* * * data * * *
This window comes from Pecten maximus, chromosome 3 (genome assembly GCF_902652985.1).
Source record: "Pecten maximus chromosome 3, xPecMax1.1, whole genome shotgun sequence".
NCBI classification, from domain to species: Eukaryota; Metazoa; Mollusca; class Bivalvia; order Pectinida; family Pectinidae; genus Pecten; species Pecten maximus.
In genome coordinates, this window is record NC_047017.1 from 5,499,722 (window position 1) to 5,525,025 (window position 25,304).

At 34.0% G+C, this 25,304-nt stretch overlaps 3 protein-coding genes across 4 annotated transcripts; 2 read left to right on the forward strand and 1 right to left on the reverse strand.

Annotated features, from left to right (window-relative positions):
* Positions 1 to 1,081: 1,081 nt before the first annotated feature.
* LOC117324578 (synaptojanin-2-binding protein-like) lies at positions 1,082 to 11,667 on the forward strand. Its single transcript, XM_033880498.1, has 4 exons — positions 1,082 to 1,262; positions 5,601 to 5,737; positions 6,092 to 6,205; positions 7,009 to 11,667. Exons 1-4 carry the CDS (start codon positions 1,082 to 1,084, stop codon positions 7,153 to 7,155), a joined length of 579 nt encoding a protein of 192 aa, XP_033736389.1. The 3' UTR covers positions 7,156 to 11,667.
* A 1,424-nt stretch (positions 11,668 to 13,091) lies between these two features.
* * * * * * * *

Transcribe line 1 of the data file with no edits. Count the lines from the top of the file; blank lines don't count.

This window comes from Pecten maximus, chromosome 3 (genome assembly GCF_902652985.1).